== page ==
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Genetics 7th Grade - Begoyan

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William Begoyan

on 20 January 2016

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Transcript of Genetics 7th Grade - Begoyan

Foundations of Genetics
by: Mr Begoyan
Page 35 in your Interactive Notebook
AVID: What makes me different than everyone else?
Gregor Mendel
Born in 1822 in the Austrian Empire (modern Czech Republic).
He spent most of his adult life in a monastery as a monk.
At those times, monasteries contained and taught most of the knowledge in Europe.
During his time as a monk, Mendel tended a flowering pea garden.
Studying the peas, Mendel discovered what we now call the field of
Genetics
.
Genetics

is the study of

heredity
.
Heredity
is the passing of traits of an organism from parent to offspring.
Mendel's Peas
(and his experiments)
Mendel worked with peas because they were quick and easy to grow, came in different varieties, and were edible (monks had to eat!).
Mendel used
true breeding
plants.
These plants have
pure
genes (if they have, for example, color purple, all their offspring will always have the color purple, no exceptions).
Traits that Mendel studied in peas.
Who is Gregor Mendel?
The passing of traits from parent to offspring is called:
Genetics is the study of ____________
What organism did Mendel study (and consequently eat...)?
Why were peas a good experimental organism?
What does "true breeding" mean?
In his experiments, Mendel crossed a true breeding
white
plant with a true breeding
purple
plant.
The resulting offspring were 100%
purple
.
Mendel knew that both plants contributed genetic information, so why were there no
white
plants?
Mendel's reasoning was that traits from one parent may be more
powerful
than that of the other parent.
Traits are controlled by genes.
Genes
are different parts of a DNA, like song tracks on a CD, but imagine that a CD had 100000+ tracks!
Each plant received a version of the trait/gene from each parent.
We call these different versions
Alleles
.
DNA is broken down in to small parts called _______
Different versions of a trait/gene are called_______
Genes and Alleles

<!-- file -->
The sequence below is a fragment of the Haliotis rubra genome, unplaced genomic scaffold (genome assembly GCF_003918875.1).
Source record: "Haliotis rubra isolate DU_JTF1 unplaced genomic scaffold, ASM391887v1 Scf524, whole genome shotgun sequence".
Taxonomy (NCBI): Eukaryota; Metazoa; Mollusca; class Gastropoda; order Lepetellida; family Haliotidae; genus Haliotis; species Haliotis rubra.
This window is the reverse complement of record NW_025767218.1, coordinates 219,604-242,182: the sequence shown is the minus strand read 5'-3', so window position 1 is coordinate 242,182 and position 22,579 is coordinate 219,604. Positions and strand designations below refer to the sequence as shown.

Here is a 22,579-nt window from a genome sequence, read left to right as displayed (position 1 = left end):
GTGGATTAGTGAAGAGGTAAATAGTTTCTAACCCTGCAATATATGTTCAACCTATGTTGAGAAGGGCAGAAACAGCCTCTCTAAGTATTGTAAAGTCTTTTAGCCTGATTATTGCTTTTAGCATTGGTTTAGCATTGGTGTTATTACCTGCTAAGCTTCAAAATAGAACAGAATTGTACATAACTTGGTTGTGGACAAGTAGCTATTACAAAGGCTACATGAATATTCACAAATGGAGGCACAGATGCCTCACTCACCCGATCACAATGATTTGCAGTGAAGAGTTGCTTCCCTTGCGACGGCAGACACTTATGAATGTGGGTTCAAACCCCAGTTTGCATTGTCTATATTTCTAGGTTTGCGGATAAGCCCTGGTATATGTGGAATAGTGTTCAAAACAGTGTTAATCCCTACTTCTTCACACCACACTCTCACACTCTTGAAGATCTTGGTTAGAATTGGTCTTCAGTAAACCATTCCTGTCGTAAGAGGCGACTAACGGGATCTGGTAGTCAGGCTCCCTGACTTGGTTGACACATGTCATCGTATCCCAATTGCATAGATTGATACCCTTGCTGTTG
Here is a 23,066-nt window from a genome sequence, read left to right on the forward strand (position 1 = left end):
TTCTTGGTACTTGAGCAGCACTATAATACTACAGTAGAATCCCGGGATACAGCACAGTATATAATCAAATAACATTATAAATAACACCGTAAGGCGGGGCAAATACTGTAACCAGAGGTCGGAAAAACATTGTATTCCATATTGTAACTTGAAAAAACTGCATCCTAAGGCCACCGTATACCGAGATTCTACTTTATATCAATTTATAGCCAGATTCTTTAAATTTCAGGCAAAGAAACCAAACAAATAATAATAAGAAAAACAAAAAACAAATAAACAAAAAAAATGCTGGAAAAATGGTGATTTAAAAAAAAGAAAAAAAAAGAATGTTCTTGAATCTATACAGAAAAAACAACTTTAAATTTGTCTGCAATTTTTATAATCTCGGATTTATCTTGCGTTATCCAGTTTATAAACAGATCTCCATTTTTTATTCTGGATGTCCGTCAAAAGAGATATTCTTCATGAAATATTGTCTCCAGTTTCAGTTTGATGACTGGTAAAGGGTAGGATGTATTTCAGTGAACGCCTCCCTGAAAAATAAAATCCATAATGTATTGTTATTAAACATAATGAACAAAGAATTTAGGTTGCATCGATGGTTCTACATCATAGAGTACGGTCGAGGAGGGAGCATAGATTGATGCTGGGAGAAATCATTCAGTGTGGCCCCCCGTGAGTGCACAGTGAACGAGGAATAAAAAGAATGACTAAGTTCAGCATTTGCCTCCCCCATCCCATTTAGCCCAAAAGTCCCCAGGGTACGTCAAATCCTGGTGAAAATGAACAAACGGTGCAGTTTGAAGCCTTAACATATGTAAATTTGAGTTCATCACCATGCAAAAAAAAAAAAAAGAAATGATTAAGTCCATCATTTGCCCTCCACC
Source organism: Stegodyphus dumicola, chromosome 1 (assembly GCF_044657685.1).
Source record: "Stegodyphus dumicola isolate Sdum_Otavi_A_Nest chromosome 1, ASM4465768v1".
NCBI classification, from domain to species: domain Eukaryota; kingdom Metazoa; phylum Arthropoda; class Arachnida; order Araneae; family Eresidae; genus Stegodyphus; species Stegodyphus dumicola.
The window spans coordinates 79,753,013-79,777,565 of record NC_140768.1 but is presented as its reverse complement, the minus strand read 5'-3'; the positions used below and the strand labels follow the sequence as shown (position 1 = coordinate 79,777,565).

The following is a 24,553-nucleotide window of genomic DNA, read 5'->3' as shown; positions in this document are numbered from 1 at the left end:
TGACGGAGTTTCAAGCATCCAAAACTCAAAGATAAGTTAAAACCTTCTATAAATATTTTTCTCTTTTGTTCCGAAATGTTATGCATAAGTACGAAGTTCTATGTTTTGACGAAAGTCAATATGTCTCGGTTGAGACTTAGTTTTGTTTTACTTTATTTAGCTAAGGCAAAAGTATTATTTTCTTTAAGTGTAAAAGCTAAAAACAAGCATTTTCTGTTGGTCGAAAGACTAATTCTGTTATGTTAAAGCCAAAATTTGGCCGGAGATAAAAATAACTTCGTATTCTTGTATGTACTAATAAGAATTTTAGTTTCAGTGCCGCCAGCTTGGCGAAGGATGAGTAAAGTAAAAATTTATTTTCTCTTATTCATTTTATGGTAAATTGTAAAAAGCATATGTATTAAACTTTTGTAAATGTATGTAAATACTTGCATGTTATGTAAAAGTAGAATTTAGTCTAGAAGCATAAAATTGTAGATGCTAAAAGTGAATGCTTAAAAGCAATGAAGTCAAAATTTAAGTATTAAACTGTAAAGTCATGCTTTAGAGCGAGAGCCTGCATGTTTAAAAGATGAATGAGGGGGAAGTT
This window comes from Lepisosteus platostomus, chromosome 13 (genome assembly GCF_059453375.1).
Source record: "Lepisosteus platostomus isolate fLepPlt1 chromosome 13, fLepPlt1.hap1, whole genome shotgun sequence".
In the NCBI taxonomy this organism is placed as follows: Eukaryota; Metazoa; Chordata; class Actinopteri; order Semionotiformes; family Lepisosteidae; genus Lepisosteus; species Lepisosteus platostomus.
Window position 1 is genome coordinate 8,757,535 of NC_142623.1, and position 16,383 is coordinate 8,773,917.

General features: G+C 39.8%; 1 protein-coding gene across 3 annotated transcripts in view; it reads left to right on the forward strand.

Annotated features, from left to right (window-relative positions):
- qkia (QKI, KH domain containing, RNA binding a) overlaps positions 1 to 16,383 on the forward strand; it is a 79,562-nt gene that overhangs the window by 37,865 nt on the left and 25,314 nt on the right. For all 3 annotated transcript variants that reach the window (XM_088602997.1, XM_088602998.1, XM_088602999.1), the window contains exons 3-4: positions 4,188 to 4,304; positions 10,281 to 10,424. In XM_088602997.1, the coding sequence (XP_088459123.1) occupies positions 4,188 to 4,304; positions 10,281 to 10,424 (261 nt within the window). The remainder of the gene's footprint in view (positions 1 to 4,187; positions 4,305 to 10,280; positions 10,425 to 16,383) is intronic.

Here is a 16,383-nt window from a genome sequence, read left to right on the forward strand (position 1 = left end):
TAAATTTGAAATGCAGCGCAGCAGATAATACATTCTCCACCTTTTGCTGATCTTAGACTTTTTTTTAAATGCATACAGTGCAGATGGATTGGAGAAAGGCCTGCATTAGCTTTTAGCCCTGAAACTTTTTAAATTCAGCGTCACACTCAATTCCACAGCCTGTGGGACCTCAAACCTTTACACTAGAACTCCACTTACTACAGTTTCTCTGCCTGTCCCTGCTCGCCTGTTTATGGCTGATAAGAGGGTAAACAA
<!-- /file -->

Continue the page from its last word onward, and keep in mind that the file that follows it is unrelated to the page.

Each gene/trait has at least two different versions of itself, we call these different versions
alleles.

Each gene will have a
dominant
and a
recessive
allele.
Dominant
alleles are strong, and will block recessive alleles if they are ever together.
Recessive
alleles are weak and shy, they will hide in the presence of dominant alleles.
Since each gene/trait must have at least two alleles, you can have three combinations:

1.
Dominant
+
Dominant
= only
dominant
trait expressed (
Homozygous
dominant
)

2.
Dominant
+
Recessive
=
dominant
blocks
recessive
, only
dominant
expressed (
Heterozygous
)

3.
Recessive
+
Recessive
= No
dominant
to block,
recessive
expressed (
Homozygous

recessive
)
Traits that have the same type of alleles (
dominant+dominant
or
recessive+recessive
) are called
Homozygous
(Homo = same).
Traits that have the different type of alleles (
dominant
+
recessive
) are called
Heterozygous
(Hetero = different).
Phenotype vs Genotype
Phenotype
is the expression of the trait/gene that we can observe in the world.
Genotype

is the specific combination of alleles.

Example
: In eye color,
brown
is the dominant trait,
blue
is recessive.
A person with
brown
eyes can be homozygous dominant (two dominant
brown
alleles) or heterozygous (
brown
allele and
blue
allele). You would never be able to tell them apart, they both have the same
phenotype
but different
genotypes
.
Each gene/trait must have at least ____ alleles
What are the two different types of alleles?
Will the recessive allele express itself if a dominant allele is present?
Can a heterozygous combination ever express the recessive trait? Why?
How are phenotype and genotype different?
Inheritance, Pedigrees, and Punnet Squares
To understand inheritance (passing of traits from parent to offspring), scientists use a pair of tools:
Pedigrees
and
Punnet squares.
Punnet squares
help us model possible genotypes and phenotypes of any given trait from two parents.
Scientists use single letter abbreviations for alleles.
A capital letter designates the dominant allele, while a lower case letter designates the recessive allele (same letter must be used).
For example: We are looking at the color of the pea plant flowers.
Purple
is dominant and
white
is recessive.
I can designate
P
as the dominant allele, while
p
is the recessive.
A
Pedigree
shows and tracks traits that were inherited by members of a family tree.
On a Pedigree, males are represented by squares, females by circles.
Individuals who have the trait, are shaded in.
Lines connect members of a family.
Mendel's Laws of Heredity
Mendel created 2 laws:
1. Mendel's laws of independent assortment
2. Mendel's laws of segregation

-They essentially state that every trait, and every version of the trait (alleles), can move independently of each other.
-In short, we can get an incredible combination of traits and trait types.
The End
Questions
What is a Punnet Square?
In Pedigrees, males are represented with ________, while female are represented by _________
In Punnet Squares, capital letters represent the _______ allele, while lower case letters represent the _______ allele.
What is a Pedigree?
In Pedigrees, individuals that are shaded in represent _________
To set up a Punnet square, draw a 2x2 box.
The alleles of one parent are placed on the left of the box, the alleles of the other parent are placed on the top of the box (doesn't matter which parent goes where).
You then cross match to obtain the resulting combinations.

Gene 1
Gene 2
Gene 3
Gene 1 = Hair color
Homework on page 34
:
Using visuals, tell me about
Gregor Mendel
, what are
genes
and what are
alleles
.
Full transcript